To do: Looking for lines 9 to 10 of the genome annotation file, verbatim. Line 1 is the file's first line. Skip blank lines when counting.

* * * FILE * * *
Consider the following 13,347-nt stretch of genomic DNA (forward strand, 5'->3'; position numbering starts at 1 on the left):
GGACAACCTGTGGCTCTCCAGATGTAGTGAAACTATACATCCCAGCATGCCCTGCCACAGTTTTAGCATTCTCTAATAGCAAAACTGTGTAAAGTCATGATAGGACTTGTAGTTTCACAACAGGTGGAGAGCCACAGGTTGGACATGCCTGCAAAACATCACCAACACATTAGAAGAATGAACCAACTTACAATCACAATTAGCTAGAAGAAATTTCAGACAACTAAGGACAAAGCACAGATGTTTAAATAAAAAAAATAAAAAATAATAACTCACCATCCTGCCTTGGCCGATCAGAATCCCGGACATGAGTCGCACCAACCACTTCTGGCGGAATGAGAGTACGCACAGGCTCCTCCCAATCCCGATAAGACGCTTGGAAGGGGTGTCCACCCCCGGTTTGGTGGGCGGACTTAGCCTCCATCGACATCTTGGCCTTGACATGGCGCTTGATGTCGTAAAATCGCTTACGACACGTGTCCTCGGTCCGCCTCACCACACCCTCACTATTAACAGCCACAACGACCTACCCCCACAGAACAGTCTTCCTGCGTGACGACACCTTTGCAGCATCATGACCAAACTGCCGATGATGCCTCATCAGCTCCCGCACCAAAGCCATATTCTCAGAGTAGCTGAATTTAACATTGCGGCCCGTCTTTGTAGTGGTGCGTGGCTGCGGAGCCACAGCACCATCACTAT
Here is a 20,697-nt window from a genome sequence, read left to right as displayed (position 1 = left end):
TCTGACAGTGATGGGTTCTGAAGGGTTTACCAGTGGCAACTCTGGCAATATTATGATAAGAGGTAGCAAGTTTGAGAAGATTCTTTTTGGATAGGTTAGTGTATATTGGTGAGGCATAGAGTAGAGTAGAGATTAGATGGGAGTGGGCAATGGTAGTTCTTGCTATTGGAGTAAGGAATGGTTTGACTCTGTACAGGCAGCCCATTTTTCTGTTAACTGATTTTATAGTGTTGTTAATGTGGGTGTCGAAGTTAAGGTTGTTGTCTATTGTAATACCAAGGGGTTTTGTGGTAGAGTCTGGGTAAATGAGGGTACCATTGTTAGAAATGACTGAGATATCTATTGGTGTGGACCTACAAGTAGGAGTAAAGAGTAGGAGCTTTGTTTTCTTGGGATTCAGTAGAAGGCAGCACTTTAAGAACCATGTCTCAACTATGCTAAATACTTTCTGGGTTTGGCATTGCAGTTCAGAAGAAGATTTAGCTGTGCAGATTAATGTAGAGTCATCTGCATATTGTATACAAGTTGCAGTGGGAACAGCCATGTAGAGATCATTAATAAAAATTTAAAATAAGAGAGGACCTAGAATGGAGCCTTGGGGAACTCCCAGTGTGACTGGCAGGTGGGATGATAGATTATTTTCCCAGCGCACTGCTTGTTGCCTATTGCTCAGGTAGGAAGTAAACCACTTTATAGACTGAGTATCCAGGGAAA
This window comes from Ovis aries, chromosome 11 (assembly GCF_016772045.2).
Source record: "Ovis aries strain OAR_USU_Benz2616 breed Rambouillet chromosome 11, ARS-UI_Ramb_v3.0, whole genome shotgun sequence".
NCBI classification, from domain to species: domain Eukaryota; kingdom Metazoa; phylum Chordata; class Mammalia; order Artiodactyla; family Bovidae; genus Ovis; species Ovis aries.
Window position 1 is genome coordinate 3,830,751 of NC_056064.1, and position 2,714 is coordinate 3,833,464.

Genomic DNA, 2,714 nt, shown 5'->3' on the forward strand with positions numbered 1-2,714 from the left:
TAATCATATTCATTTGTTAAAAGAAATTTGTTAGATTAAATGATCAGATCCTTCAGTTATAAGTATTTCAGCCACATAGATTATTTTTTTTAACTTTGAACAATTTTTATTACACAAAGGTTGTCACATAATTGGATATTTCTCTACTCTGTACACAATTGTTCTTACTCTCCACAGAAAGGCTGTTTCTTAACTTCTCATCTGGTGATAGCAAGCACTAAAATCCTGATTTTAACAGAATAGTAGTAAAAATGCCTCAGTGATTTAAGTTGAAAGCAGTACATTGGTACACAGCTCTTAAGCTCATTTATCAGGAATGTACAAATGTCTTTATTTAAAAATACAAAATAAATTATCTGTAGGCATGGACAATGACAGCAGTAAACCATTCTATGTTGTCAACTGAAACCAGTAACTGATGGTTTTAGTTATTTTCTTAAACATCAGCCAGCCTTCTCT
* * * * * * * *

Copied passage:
Genomic DNA, 2,714 nt, shown 5'->3' on the forward strand with positions numbered 1-2,714 from the left:
TAATCATATTCATTTGTTAAAAGAAATTTGTTAGATTAAATGATCAGATCCTTCAGTTATAAGTATTTCAGCCACATAGATTATTTTTTTTAACTTTGAACAATTTTTATTACACAAAGGTTGTCACATAATTGGATATTTCTCTACTCTGTACACAATTGTTCTTACTCTCCACAGAAAGGCTGTTTCTTAACTTCTCATCTGGTGATAGCAAGCACTAAAATCCTGATTTTAACAGAATAGTAGTAAAAATGCCTCAGTGATTTAAGTTGAAAGCAGTACATTGGTACACAGCTCTTAAGCTCATTTATCAGGAATGTACAAATGTCTTTATTTAAAAATACAAAATAAATTATCTGTAGGCATGGACAATGACAGCAGTAAACCATTCTATGTTGTCAACTGAAACCAGTAACTGATGGTTTTAGTTATTTTCTTAAACATCAGCCAGCCTTCTCT